Interiors: Sort out your spare room before the season’s guests arrive
- Credit: Archant
There’s nothing like an occasion to spur us into action and make us look afresh at decor. And with Christmas only weeks away, there’s no more pressing task than the spare room.
If there’s a good reason why you keep the door to this room permanently closed (magnet for clutter/dumping ground for surplus possessions/last on the list for a makeover) - don’t despair.
Sorting the spare probably needs only a few hours - simple DIY tasks, painting a feature wall or re-upholstering a headboard can work wonders.
Add in a shopping trip for new bedding and a few accessories, and you’ll complete its transformation. Make it even more painless by browsing high street and supermarket home ranges, which offer a brilliant selection of bargains.
“Focusing on a spare room’s well worth it, because you can end up falling back in love with the space. Even a simple revamp could make it into somewhere you’ll enjoying using long after the guests have gone,” says Claire Hornby, creative stylist at Barker & Stonehouse, encouragingly.
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“It’s essential first to think about the space and layout that you have to work with, especially if you plan on buying new furniture, so you choose the right size and shape to suit the room’s dimensions.
All too often, the style of this room is an after thought and it ends up with play safe but dull decor, and a selection of mismatched furniture.
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“To create a fashionable feel similar to a 5-star hotel, ensure the bed is as large and comfortable as possible, and complement with two bedside tables and a mirror. Last but not least, have sufficient lighting - a table and a floor lamp will give guests a choice of ambience they wish to create - task lighting or soft, overall lighting. Give a priority to the room just as you would to your visitors.”
A bedroom decorated in pale blues conjures a light, harmonious atmosphere - ideal for a room where you want guests to instantly relax and feel at home.
“Transforming a chaotic spare bedroom into a calm and peaceful guest bedroom may seem like a daunting task, but with a few simple changes, it’s easy to create a homely space,” says Kate Tansley, creative director, Multiyork.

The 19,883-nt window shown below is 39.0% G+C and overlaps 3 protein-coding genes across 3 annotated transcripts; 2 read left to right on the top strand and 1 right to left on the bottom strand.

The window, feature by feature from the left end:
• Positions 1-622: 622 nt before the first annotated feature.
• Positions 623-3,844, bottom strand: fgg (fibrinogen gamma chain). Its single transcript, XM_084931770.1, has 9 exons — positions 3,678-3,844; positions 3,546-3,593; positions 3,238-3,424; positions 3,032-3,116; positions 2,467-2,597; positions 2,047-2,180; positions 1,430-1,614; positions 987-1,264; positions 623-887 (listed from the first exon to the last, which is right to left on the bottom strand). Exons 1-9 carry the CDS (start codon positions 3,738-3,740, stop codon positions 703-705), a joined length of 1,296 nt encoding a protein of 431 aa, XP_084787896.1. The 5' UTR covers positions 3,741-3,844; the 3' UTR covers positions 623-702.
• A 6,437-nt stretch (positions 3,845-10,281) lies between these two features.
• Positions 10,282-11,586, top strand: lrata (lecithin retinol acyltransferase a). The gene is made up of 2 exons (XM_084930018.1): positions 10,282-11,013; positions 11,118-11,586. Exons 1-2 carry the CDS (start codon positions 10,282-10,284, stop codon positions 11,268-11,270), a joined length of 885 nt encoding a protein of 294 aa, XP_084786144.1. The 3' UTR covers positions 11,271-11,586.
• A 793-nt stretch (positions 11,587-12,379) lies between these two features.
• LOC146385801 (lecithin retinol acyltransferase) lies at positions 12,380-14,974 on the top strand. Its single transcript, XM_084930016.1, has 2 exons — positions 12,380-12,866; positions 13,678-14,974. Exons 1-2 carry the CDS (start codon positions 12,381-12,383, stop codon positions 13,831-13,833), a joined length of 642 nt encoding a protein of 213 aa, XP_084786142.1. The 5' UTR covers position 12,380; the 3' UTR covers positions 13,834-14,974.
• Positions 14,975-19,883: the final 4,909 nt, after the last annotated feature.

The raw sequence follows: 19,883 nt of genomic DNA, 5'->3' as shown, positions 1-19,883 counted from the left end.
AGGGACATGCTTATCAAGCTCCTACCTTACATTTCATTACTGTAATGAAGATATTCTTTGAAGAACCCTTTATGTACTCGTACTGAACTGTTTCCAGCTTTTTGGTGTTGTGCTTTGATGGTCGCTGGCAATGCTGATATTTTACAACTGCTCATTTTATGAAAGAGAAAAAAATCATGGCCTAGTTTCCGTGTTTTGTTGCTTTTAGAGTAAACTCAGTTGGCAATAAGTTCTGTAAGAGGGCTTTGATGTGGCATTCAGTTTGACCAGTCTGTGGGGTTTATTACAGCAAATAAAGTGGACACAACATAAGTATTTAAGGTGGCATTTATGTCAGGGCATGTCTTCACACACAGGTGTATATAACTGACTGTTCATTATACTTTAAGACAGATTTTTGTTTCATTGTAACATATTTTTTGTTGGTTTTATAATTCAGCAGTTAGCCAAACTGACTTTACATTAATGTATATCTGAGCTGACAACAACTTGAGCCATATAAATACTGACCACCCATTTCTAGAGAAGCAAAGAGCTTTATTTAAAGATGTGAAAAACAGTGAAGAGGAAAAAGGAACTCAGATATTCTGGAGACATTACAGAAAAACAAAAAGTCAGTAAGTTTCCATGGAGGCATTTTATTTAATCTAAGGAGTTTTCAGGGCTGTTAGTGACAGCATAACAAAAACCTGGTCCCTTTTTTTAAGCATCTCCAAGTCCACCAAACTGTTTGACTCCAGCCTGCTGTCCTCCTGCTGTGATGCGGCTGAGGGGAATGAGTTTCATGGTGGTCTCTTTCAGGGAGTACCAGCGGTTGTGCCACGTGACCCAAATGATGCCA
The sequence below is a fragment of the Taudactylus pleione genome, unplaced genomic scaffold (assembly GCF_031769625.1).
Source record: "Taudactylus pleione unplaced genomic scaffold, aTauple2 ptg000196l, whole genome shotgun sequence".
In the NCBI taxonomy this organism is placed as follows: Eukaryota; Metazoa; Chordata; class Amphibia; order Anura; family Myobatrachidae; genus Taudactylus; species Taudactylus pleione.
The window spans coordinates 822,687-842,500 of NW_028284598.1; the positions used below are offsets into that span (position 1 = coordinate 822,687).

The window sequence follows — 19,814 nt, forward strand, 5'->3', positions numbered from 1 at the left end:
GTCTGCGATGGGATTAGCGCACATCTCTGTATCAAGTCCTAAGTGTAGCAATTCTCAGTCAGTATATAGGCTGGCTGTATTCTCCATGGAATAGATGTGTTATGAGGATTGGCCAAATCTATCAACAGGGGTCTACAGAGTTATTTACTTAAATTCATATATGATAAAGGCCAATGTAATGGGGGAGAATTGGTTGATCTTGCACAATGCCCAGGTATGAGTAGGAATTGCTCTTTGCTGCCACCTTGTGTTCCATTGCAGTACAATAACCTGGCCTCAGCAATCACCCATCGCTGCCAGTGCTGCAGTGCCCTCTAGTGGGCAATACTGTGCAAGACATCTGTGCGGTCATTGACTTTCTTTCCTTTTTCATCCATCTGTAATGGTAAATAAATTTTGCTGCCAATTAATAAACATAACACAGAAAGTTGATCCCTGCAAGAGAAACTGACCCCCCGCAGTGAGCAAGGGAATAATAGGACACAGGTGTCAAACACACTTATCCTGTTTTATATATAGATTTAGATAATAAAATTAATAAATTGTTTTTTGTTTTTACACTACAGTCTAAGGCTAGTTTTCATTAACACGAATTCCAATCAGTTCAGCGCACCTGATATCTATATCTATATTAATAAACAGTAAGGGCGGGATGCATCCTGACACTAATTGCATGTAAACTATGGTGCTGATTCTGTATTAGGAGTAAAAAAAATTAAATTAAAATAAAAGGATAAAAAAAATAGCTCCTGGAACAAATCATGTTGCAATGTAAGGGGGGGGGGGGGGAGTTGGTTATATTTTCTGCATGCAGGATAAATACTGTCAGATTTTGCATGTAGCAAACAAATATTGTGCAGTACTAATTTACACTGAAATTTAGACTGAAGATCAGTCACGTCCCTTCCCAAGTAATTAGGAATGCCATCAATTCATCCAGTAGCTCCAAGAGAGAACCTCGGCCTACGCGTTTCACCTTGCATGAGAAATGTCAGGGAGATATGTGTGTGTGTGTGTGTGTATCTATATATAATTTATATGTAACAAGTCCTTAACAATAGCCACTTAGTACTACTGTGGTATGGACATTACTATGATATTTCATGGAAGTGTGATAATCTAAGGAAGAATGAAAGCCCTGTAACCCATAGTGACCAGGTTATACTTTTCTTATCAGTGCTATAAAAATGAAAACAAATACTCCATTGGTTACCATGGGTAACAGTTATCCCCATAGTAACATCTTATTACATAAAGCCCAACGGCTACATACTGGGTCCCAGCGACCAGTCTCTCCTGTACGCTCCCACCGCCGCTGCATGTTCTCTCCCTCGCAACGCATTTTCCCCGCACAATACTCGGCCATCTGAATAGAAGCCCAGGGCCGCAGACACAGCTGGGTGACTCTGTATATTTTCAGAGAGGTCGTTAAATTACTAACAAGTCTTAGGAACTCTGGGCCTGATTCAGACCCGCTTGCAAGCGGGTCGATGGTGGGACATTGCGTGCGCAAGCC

“Make a list of all the possessions crowding the space and decide which can be moved either into under-bed storage or stowed away in the loft.
“Once the clutter’s out of the way, freshen up the decor with a coat of paint on at least one feature wall, and follow the colour theme with bedding. This will enhance the feeling of space by bringing cohesion to the scheme. Don’t forget finishing touches, such as guest towels, scented candles, and bathroom products for a hotel-style room.”
We’re all greedy for more space but can unwittingly waste it by not using every inch - and that’s most common in spare rooms. Fitted furniture solutions and space saving pieces can make all the difference.
“In many households, the spare room needs to serve as a multifunctional space,” says Claire Hornby.
“If space is limited, consider a sofa bed, so you retain maximum floor space during the day. Flexible storage, if you can’t afford fitted solutions, will help give the impression a room is larger, because clutter will be minimised and floor space maximised.
“Storage trunks stacked in a corner look great, as do wire baskets, which are currently very on-trend. Drawers or boxes on wheels are also a wonderful option, as they can be moved around easily.”
For a streamlined look, it’s hard to beat a fully-fitted room, which incorporates a foldaway bed. Bespoke fitted furniture specialist Neville Johnson has a 24-hour room concept, allowing you to work, rest and play all in one room. Bed and storage starts from £3,000.
Red, traditionally the keynote colour for the season, is perhaps an over-bold choice for a bedroom, but perfect for an occasionally used spare room. This rich colour instantly has a cosseting, warm effect and adding luxury textures, like velvet and faux fur, will make it even more snugly.
“A spare room should be a homely haven for guests, where they don’t just sleep but can also retreat and unwind occasionally - something which will be especially welcome in a busy household at Christmas,” says Katie Watson, interior designer for furniture chain, Fishpools.
“Splashes of deep colour always give a lift and if the room’s well equipped with ample free-standing furniture, it can be re-arranged to double as a restful homework/hobby area or den, for the whole family, once the festivities are over.
“Essentials, space permitting, are a chest of drawers (the top surface can work as a dressing table), blanket box, bedside table and a wardrobe - or at least a hanging rail. Don’t forget a generous layering of throws on the bed, cushions, and personal details, such as a selection of books and magazines.”
Choose throws and embellished cushions in a rich festive colour palette, such as ruby reds, burnt oranges and greens. Add details such a bowl filled with red glass baubles, a tiny tree and maybe a framed collage of photos of family and friends taken last Christmas, to evoke memories.